}
            }

            binaries.all {
                // Linker options required to link to the library.
                linkerOpts "-L/path/to/library/binaries", "-lbinaryname"
            }
        }
    }
  1. Build the project.

Now you can use this dependency in your Kotlin code. To do that, import the package you've set up in the package property in the .def file. For the example above, this will be:

import DateTools.*

Add a framework without CocoaPods

  1. Download the framework source code and place it somewhere that you can reference it from your project.

  2. Build the framework (framework authors usually provide a guide on how to do this) and get a path to the binaries.

  3. In your project, create a .def file, for example MyFramework.def.

  4. Add the first string to this file: language = Objective-C. If you want to use a pure C dependency, omit the language property.

  5. Provide values for these two mandatory properties:

    • modules – the name of the framework that should be processed by the cinterop.
    • package – the name of the package these declarations should be put into.

      For example:

     modules = MyFramework
     package = MyFramework
    
  6. Add information about interoperability with the framework to the build script:

    • Pass the path to the .def file. This path can be omitted if your .def file has the same name as the cinterop and is placed in the src/nativeInterop/cinterop/ directory.
    • Pass the framework name to the compiler and linker using the -framework option. Pass the path to the framework sources and binaries to the compiler and linker using the -F option.

【Kotlin】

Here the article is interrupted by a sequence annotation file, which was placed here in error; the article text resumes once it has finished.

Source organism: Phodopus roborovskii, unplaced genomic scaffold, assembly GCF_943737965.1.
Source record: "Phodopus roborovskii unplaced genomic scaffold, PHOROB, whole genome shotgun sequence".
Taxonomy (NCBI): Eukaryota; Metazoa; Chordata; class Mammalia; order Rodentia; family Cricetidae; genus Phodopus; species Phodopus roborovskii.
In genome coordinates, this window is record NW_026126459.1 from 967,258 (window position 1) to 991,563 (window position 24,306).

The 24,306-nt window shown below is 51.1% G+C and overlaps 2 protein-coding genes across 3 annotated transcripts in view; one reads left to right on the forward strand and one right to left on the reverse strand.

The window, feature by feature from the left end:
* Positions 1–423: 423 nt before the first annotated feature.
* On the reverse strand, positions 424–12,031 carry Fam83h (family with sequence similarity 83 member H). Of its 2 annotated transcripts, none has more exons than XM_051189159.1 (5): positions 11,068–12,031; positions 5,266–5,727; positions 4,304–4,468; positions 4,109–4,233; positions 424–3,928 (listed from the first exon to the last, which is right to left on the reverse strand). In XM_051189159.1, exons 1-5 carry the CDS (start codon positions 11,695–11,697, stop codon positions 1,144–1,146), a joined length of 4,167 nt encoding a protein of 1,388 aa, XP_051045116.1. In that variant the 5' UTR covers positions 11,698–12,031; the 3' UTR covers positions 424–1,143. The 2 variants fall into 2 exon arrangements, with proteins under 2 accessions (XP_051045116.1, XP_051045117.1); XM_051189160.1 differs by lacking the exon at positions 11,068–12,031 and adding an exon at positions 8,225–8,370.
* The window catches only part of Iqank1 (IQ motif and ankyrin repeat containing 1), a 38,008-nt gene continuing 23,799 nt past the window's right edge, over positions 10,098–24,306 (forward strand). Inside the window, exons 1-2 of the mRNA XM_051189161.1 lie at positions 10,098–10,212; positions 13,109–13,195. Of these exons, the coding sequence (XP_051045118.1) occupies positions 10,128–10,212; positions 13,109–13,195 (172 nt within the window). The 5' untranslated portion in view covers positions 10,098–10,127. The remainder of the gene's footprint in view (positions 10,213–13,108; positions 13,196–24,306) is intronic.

kotlin {
        iosX64() {
            compilations.getByName("main") {
                val DateTools by cinterops.creating {
                    // Path to .def file
                    defFile("src/nativeInterop/cinterop/DateTools.def")

                    compilerOpts("-framework", "MyFramework", "-F/path/to/framework/")
                }
                val anotherInterop by cinterops.creating { /* ... */ }
            }

            binaries.all {
                // Tell the linker where the framework is located.
                linkerOpts("-framework", "MyFramework", "-F/path/to/framework/")
            }
       }
    }

【Groovy】

    kotlin {
        iosX64 {
            compilations.main {
                cinterops {
                    DateTools {
                        // Path to .def file
                        defFile("src/nativeInterop/cinterop/MyFramework.def")

                        compilerOpts("-framework", "MyFramework", "-F/path/to/framework/")
                    }
                    anotherInterop { /* ... */ }
                }
            }

            binaries.all {
                // Tell the linker where the framework is located.